It was a week for fireworks in the plastic packaging market, with a surprise announcement regarding the PRN/PERN market pushing up prices.
With the Environment Agency announcing PRN/PERNs were being put back onto the market, this created a big bang – more on this below.
Paper markets were different, with prices easing down for key grades as demand appears to be waning.
Copper and brass grades dropped in the metals market.
Foreign exchange values also weakened, down to $1.34 at the time of writing from $1.37 a week ago, and from €1.18 to €1.16 this week.
Following the revealing by the Environment Agency that approximately 11,000 tonnes of PRN/PERNs had been put back on the market, and potentially another 19,000 or so to come too, this suddenly changed the dynamics of this compliance year.
Those buyers who now found themselves short for the year, piled in and pushed up the price to £65 (up £30 on a week ago). With an expectation that more PRN/PERNs will come back onto the market, there is also a view the price may go even higher over the next few weeks.
It also potentially means less carry-in for 2022, especially with this happening so later in the 2021 compliance year, and could mean high prices beyond Christmas in the transition months – maybe even beyond that.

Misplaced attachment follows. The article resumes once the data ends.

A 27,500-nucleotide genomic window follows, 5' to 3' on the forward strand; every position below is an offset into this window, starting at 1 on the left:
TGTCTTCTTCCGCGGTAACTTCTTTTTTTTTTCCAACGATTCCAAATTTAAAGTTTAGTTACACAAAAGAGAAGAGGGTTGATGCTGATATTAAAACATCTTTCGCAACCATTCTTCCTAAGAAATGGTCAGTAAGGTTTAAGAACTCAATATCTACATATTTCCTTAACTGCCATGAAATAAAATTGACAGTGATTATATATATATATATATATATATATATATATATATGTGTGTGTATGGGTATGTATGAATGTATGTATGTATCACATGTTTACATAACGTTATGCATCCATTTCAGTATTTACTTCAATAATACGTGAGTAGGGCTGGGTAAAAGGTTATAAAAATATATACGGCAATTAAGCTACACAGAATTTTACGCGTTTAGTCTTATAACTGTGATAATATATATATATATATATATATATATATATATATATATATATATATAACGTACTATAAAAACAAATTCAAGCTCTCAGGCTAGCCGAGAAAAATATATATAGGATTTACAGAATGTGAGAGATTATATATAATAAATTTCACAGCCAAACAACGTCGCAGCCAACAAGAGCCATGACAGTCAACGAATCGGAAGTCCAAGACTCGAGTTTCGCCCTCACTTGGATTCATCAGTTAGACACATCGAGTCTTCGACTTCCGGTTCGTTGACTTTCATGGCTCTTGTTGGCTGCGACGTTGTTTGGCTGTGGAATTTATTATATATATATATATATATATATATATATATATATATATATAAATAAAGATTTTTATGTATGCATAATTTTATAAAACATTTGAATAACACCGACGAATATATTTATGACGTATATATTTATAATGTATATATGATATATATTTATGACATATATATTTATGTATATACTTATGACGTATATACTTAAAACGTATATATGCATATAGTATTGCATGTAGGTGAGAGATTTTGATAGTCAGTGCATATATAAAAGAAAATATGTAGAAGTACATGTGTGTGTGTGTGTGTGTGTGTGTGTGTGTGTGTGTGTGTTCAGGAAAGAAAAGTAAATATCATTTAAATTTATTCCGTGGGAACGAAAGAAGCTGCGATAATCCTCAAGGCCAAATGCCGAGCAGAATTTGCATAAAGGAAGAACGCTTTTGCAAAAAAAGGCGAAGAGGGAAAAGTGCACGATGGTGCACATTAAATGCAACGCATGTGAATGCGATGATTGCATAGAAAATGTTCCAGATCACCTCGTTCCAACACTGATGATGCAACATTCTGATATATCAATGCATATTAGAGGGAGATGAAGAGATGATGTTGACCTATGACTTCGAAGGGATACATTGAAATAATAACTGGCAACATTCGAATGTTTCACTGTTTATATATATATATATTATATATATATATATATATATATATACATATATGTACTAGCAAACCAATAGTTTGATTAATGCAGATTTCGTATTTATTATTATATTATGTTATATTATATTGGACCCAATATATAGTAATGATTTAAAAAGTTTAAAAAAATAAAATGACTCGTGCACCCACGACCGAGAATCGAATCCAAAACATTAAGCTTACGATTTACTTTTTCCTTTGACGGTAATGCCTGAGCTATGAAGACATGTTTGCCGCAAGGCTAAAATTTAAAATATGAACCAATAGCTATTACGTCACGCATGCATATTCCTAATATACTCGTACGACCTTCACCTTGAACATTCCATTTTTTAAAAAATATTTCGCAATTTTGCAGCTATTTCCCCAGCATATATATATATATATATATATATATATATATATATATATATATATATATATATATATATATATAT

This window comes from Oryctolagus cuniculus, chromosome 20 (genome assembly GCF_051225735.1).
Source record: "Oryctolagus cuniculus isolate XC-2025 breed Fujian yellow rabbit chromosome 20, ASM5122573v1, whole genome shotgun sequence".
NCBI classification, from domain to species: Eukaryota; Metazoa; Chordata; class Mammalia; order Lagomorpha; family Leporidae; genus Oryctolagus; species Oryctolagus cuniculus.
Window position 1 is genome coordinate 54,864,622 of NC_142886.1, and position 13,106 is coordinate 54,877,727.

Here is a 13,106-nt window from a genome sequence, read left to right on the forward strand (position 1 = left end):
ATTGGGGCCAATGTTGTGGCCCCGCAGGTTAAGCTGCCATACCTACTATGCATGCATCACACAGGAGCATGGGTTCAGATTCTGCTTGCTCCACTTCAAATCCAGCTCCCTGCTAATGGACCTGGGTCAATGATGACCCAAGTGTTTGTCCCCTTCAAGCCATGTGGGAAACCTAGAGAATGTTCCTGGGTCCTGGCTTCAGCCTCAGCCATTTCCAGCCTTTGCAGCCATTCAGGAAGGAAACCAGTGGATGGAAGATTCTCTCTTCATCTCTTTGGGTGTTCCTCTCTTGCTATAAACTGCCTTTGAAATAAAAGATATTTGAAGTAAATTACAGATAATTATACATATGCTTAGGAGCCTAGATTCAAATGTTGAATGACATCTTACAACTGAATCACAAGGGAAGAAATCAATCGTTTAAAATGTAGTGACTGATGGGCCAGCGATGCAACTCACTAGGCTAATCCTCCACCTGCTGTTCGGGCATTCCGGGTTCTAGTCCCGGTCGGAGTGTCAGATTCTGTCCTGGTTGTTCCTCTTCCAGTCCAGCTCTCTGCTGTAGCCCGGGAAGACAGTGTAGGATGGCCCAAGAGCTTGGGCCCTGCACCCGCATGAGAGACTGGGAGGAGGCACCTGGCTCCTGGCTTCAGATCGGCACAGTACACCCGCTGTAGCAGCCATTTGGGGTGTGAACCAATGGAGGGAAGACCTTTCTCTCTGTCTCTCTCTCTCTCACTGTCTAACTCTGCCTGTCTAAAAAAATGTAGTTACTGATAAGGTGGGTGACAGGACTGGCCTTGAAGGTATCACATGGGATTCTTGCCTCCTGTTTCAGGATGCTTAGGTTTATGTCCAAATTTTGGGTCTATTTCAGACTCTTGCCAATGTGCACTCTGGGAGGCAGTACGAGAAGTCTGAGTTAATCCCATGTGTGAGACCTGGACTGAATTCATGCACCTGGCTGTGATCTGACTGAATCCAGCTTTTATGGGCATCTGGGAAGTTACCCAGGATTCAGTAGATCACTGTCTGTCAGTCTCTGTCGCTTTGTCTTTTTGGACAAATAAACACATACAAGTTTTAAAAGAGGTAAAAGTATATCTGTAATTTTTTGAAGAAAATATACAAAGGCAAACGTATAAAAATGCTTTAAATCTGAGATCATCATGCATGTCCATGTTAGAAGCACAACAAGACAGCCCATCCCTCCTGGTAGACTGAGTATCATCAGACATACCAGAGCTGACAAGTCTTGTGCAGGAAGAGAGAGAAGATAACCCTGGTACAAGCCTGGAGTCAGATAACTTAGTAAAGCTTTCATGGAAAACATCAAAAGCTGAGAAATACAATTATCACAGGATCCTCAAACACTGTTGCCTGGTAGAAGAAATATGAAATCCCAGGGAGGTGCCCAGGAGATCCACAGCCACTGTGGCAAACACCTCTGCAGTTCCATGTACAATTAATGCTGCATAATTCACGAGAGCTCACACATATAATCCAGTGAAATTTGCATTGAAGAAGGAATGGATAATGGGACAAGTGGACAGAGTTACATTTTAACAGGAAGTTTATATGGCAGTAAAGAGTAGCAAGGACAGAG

The effect of this was to push prices up for packaging grades, even if the underlying picture was sometimes weaker. PET bottles increased by £20 per tonne, HDPE bottles by £30 and LDPE film by £25 per tonne.
It looks set to make what was expected to be a relatively benign market for the rest of the year, now turn into a volatile one.
It does seem like prices are gradually easing down, and look set to come down over the next few weeks.
The Christmas rush seems to be over, with mills buying in advance.
South East Asian buyers are still in the market For OCC, with Malaysia still strong, but Vietnam and Thailand backing off. Turkey is also interested.
For both OCC and mixed, European demand seems to be easing, especially as there is an expectation there will be less competition for material in the market following the temporary ban on exports to India from the EU.
It is also the case that European mills seem increasingly well stocked, and are happy to try and push the price down before deciding when to step back in.
Sellers are still resisting, trying to get as much as they can, especially as they are taking those who want material as the benchmark.
The overall flow in the market for these grades, and now it seems news and pams, is generally downward it seems.
Multi and SOW are still holding up at high prices though.
Copper and brass both dropped by £50 per tonne this week, with other grades all stable.
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For recycled glass prices, click here
For PRN/PERN prices, click here